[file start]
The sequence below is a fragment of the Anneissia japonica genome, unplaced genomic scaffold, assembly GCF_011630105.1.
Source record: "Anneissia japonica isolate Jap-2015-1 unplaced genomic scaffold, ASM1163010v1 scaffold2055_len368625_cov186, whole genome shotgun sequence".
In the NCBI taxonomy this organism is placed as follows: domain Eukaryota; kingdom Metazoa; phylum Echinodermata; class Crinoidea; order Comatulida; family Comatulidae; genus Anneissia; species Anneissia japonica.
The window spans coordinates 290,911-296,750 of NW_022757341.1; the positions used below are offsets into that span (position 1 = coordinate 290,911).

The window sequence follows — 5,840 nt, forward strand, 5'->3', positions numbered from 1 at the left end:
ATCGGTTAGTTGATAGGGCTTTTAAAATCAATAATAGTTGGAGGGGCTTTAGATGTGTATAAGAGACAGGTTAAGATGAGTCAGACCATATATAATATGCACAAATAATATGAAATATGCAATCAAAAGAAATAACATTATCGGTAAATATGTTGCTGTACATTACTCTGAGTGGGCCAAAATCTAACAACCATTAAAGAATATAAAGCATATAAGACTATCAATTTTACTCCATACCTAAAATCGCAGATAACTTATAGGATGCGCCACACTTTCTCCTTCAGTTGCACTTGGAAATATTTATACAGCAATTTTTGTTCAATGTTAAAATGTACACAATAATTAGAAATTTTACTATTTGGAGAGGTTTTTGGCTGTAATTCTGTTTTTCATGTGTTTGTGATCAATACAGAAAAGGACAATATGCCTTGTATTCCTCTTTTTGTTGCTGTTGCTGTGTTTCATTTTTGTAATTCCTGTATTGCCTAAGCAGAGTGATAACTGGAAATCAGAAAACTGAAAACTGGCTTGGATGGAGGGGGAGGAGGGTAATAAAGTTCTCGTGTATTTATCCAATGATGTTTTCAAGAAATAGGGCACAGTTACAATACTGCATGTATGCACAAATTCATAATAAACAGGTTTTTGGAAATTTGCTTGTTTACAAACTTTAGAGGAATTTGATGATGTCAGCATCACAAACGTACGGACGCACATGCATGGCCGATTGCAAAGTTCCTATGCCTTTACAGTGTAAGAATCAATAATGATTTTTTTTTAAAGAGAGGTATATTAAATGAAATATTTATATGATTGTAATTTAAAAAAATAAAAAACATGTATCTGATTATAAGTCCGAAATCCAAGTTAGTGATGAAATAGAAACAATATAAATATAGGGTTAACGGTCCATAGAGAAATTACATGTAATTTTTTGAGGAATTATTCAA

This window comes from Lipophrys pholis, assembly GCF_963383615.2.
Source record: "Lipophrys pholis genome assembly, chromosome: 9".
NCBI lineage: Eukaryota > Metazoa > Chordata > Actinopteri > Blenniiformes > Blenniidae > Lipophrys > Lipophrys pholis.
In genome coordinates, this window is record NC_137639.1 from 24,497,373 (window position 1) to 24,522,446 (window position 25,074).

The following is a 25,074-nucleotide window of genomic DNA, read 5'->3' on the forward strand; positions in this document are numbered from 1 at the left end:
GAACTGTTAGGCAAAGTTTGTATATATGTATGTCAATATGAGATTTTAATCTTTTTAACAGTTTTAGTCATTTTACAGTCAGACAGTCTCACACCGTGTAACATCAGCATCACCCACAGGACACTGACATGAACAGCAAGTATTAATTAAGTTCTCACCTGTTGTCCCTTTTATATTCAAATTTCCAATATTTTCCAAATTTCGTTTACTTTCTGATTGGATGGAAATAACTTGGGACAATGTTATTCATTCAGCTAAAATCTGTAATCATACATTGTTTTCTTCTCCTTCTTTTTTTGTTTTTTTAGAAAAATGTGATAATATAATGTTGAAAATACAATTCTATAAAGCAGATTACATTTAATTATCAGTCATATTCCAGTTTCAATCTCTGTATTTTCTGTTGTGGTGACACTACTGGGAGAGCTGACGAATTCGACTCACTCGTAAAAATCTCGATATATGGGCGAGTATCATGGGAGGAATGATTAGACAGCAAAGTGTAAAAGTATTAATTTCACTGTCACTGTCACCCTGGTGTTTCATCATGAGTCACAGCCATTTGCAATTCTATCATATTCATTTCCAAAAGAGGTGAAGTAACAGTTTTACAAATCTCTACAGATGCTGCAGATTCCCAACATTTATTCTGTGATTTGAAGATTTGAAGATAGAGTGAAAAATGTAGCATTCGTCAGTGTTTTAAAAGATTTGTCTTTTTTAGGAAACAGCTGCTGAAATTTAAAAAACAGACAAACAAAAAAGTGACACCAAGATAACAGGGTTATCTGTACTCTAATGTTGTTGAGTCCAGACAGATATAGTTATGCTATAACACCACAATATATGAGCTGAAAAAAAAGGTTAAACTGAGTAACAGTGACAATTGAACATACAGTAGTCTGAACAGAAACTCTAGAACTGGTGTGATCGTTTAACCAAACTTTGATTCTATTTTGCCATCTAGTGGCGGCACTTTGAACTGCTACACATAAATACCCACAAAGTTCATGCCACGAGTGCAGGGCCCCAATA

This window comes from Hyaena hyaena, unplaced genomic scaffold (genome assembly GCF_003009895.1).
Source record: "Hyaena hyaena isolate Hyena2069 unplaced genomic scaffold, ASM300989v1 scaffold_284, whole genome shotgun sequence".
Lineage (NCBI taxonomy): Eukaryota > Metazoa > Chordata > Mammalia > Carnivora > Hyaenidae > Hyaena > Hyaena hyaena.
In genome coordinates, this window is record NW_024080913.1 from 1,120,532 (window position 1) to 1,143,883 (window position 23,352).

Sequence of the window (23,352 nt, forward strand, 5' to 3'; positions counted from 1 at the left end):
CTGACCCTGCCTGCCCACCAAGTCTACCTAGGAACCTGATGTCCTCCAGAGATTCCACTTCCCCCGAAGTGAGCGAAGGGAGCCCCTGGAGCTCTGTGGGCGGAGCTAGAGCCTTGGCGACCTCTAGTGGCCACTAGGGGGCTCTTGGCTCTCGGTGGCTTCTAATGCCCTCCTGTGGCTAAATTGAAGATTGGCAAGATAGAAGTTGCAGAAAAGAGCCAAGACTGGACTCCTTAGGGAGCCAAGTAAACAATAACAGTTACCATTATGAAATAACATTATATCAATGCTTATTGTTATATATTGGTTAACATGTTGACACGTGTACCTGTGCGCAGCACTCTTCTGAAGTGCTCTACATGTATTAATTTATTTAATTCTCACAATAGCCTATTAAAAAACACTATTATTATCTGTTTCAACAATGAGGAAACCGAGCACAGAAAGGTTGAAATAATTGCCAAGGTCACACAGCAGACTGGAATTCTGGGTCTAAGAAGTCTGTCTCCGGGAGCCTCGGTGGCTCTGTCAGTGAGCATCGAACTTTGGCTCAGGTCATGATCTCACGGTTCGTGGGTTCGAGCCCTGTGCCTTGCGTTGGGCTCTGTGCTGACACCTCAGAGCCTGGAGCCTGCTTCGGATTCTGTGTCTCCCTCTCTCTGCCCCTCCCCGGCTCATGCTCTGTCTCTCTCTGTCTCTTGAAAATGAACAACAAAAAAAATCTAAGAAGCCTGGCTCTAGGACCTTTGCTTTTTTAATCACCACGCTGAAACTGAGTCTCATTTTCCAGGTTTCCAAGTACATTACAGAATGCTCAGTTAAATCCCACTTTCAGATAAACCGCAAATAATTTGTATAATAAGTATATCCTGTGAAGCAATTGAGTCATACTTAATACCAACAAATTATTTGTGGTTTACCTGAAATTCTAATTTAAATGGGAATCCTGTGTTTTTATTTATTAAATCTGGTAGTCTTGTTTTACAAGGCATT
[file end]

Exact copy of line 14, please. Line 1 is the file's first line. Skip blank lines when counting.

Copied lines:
Source record: "Hyaena hyaena isolate Hyena2069 unplaced genomic scaffold, ASM300989v1 scaffold_284, whole genome shotgun sequence".